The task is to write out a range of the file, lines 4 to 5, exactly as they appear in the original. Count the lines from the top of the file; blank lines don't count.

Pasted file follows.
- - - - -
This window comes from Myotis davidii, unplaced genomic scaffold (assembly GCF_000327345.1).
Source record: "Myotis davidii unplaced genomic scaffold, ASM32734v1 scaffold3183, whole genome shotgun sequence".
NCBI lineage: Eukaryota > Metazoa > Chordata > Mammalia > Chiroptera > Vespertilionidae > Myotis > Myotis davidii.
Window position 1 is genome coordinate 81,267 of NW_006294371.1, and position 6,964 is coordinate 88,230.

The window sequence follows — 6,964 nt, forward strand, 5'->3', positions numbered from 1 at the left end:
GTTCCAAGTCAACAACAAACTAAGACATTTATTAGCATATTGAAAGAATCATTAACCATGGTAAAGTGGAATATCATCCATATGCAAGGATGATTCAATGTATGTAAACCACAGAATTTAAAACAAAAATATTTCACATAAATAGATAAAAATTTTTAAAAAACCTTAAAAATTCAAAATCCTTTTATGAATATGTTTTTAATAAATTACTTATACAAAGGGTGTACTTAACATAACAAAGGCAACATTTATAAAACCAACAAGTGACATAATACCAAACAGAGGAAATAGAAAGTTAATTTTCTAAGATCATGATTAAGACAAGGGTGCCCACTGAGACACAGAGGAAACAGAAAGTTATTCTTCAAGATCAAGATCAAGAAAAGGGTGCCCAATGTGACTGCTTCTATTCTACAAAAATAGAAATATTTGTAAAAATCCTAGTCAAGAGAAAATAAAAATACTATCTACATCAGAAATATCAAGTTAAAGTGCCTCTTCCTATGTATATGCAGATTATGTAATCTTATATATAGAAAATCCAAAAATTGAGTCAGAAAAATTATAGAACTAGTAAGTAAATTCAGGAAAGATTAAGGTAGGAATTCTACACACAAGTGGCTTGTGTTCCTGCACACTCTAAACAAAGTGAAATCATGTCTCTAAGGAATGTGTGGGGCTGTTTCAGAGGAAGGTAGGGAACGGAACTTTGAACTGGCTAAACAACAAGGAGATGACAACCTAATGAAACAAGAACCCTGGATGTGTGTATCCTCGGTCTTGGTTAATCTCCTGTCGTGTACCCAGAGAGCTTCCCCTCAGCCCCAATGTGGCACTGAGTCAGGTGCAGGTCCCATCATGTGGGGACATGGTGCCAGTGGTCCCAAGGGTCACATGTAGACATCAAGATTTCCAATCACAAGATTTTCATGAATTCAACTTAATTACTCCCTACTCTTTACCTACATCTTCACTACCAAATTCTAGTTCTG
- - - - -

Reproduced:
Window position 1 is genome coordinate 81,267 of NW_006294371.1, and position 6,964 is coordinate 88,230.

The window sequence follows — 6,964 nt, forward strand, 5'->3', positions numbered from 1 at the left end: